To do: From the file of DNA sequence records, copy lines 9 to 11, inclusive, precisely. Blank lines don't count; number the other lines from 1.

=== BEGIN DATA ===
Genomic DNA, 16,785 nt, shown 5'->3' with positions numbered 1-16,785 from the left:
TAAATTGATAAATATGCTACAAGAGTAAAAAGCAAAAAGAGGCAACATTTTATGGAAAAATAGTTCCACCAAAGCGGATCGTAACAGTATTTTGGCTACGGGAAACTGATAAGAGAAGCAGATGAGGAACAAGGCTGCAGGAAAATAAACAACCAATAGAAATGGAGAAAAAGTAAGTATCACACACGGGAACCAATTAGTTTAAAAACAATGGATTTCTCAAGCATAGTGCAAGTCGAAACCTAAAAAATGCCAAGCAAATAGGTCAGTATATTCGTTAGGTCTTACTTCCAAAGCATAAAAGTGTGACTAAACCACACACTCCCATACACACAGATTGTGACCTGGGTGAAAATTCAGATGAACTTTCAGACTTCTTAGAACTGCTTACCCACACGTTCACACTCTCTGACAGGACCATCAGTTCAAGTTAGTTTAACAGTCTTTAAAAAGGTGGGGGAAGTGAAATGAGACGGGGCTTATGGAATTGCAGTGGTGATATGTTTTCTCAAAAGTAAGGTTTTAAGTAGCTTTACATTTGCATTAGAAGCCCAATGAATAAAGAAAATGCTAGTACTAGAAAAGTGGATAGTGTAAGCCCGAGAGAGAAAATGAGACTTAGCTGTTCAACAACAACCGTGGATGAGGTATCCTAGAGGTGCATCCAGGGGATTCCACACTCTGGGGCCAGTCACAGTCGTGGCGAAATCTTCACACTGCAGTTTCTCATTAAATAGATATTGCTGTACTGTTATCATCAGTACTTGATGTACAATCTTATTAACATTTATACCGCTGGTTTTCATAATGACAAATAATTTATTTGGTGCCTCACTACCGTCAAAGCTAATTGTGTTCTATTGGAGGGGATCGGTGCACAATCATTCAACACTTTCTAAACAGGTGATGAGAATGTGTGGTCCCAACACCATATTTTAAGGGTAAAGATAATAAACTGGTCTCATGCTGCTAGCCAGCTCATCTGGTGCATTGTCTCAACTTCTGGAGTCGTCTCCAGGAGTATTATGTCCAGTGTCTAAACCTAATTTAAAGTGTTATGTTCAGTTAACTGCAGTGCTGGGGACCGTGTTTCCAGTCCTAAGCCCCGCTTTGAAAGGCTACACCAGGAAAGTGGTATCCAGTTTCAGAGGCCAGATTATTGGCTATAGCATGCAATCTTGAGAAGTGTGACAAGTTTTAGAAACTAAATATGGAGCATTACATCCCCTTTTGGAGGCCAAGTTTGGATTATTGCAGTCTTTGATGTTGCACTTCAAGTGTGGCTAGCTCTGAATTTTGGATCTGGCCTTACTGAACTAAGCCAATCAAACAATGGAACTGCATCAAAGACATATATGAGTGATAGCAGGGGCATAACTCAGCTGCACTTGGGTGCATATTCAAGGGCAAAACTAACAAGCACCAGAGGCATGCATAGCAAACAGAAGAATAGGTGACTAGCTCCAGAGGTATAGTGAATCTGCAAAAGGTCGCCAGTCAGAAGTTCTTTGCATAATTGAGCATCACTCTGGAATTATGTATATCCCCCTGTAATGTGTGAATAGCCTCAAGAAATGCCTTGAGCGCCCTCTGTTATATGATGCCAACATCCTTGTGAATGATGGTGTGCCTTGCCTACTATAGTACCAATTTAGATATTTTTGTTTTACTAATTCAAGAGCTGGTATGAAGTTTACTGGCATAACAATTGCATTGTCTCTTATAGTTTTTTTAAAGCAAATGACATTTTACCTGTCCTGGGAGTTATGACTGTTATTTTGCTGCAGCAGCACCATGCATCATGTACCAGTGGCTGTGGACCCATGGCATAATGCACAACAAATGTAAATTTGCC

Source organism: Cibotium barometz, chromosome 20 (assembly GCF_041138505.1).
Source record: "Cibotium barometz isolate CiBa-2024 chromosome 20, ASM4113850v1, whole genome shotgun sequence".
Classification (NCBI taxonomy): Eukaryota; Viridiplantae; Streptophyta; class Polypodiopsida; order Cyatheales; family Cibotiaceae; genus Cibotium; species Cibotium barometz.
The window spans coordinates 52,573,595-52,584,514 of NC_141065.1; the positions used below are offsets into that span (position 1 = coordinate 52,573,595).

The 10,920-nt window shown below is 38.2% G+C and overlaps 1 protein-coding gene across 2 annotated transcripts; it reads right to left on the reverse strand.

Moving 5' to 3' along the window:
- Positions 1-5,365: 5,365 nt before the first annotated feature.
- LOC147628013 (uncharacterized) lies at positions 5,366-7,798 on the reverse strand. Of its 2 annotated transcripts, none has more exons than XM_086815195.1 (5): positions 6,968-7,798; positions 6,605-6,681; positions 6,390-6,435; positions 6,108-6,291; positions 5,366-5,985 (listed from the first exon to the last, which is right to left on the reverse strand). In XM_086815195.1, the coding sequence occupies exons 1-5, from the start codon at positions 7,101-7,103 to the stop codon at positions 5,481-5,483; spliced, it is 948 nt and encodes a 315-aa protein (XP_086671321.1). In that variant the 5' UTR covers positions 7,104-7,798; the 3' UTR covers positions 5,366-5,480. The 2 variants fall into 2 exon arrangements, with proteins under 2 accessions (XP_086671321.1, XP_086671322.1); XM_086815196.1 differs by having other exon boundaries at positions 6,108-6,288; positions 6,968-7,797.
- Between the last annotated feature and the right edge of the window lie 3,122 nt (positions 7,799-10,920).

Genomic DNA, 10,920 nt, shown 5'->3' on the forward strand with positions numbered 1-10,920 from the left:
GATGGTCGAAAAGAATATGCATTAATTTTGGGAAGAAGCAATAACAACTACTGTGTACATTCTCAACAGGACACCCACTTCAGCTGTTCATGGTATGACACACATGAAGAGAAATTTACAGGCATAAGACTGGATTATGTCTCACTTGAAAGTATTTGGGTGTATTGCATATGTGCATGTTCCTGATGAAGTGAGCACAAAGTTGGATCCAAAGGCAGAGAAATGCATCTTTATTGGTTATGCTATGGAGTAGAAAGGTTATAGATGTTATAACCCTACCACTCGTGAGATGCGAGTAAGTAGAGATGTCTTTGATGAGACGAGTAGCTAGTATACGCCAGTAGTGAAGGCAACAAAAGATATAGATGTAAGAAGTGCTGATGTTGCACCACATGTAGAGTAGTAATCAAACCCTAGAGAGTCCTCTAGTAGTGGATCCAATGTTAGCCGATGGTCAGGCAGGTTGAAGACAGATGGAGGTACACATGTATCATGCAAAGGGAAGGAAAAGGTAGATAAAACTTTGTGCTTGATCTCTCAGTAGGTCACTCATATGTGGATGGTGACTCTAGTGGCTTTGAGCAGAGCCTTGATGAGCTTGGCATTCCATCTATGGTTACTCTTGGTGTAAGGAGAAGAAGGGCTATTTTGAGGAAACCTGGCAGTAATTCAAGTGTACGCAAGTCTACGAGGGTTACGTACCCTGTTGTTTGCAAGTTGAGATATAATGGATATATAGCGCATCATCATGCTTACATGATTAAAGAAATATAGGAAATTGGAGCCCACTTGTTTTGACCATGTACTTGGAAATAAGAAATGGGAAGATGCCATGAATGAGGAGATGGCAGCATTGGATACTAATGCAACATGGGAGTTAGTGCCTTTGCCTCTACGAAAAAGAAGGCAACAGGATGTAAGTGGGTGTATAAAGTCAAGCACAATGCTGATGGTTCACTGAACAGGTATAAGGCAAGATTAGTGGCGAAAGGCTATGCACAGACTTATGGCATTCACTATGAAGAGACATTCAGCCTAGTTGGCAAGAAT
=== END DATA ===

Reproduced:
- Positions 1-5,365: 5,365 nt before the first annotated feature.
- LOC147628013 (uncharacterized) lies at positions 5,366-7,798 on the reverse strand. Of its 2 annotated transcripts, none has more exons than XM_086815195.1 (5): positions 6,968-7,798; positions 6,605-6,681; positions 6,390-6,435; positions 6,108-6,291; positions 5,366-5,985 (listed from the first exon to the last, which is right to left on the reverse strand). In XM_086815195.1, the coding sequence occupies exons 1-5, from the start codon at positions 7,101-7,103 to the stop codon at positions 5,481-5,483; spliced, it is 948 nt and encodes a 315-aa protein (XP_086671321.1). In that variant the 5' UTR covers positions 7,104-7,798; the 3' UTR covers positions 5,366-5,480. The 2 variants fall into 2 exon arrangements, with proteins under 2 accessions (XP_086671321.1, XP_086671322.1); XM_086815196.1 differs by having other exon boundaries at positions 6,108-6,288; positions 6,968-7,797.
- Between the last annotated feature and the right edge of the window lie 3,122 nt (positions 7,799-10,920).